A Reclaimed Schmidt Gas Engine

By Staff
1 / 5
Air cooled model
2 / 5
The engine 'before' restoration
3 / 5
Cylinder with the fins ground off.
4 / 5
Schmidt's Chilled Cylinder Gasoline engine after restoration.
5 / 5
Schmidt's Chilled Cylinder Gasoline engine after restoration.

11239 Allegheny Road, Forestville, New York 14062

In Western New York, along the shore of Lake Erie, lie the
remains of dairy farms that date from the 1800’s and early
1900’s. A big labor saver arrived on the scene, when gas
engines replaced hand pumps for watering animals, for spraying, and
all those other farm chores. One farm put an engine in a shed and
belted it to a line shaft that ran into the barn where a pump was
located. This arrangement worked for many years, until more modern
methods came along. The engine finally was pulled to the side of
the farmer’s house and there it sat.

Forty years later, I was on my way in to town, when I noticed
said engine next to the house, but now within a small patch of
saplings. It was late autumn and the leaves had fallen, making it
visible. Asking Mr. Sommer, son of the original owner, if I could
look at it, I was led to the saplings and told the opening history.
Still sticking from the end of the barn is the wooden pulley and
line shaft. The engine had fallen on hard times. Mr. Sommer put oil
on the various parts every year and the piston and flywheels were
free, but this was an upright air cooled model and the cooling fins
had disintegrated, and the cylinder broken in half. He was about
ready to haul this iron to the junkpile. The nameplate read:
Schmidt’s Chilled Cylinder, 3 HP, Type H, Serial #4125. We
struck a deal and I came back to load it the next day.

Checking in American Gasoline Engines, I found that here was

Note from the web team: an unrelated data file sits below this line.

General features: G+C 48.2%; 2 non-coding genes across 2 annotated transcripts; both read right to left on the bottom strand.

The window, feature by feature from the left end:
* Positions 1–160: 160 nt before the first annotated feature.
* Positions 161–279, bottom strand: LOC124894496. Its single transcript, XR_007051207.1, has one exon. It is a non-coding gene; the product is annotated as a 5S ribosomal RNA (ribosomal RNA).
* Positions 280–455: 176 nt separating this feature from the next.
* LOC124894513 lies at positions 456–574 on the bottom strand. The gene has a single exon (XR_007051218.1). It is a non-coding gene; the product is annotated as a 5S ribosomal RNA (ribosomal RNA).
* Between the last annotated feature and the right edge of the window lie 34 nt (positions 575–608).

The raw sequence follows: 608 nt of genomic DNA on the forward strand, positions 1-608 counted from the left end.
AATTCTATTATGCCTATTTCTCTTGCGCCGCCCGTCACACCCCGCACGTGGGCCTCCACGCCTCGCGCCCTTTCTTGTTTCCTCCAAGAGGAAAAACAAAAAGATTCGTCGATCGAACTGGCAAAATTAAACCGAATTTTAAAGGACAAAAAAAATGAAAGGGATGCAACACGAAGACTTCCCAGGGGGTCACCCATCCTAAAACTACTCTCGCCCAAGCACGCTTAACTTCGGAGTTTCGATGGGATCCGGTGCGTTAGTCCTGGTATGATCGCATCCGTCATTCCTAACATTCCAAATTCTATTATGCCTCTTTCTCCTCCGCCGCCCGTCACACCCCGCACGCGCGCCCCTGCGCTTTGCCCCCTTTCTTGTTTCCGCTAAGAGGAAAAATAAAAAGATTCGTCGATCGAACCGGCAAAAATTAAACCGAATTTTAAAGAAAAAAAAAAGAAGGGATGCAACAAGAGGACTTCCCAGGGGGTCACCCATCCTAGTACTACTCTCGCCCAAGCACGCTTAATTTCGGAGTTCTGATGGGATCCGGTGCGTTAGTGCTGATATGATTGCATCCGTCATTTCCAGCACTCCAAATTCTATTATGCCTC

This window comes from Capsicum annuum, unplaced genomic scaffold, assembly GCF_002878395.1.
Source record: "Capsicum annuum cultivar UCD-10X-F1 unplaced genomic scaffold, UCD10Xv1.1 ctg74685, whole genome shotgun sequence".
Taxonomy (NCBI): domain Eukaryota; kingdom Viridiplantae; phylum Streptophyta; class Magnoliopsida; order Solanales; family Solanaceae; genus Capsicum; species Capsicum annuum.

quite a peculiar engine and wondered if there was any way to
restore such a mess. The cylinder was sent out west to a foundry
that does repairs, but it came back marked as too far gone. The
next spring at the Chautauqua County Antique Equipment Gas Up, it
was suggested that I see Ray Enser, a dab hand at welding. If the
fins were ground off, possibly he could weld the cylinder back
together. This was done and my cousin, Jerry Hartloff, made eleven
new fins of steel on a machine that follows a template, cuts with
acetylene, and turns out exact copies. Mr. Enser then took over and
after a while unveiled his work. He made a form to tightly slide
the cylinder over. The fins also had to slide on before welding, as
the top and bottom are wider than the actual cylinder wall. Ray
claims that this project was probably his most difficult. The
result was amazing.

The gas tank, fan and shroud had long since rusted off. Mr.
William Smith of California, who had written a Schmidt article in
GEM, sent a bit of original fan for measurement. Our local
tinsmith, John Hershberger, made a new tank of stainless steel and
supplied material for the fan. After valve and ignition work,
painting, and cart building, the Schmidt was finally ready to
start. On the second turn of the flywheel, away it went and ran
quite smoothly to boot. Its first show was at the Chautauqua County
Antique Equipment Show this August where many photos and videos
were taken. This project seemed hopeless when first started a year
and a half ago but the results are far beyond what I could have
expected.

Gas Engine Magazine
Gas Engine Magazine
Preserving the History of Internal Combustion Engines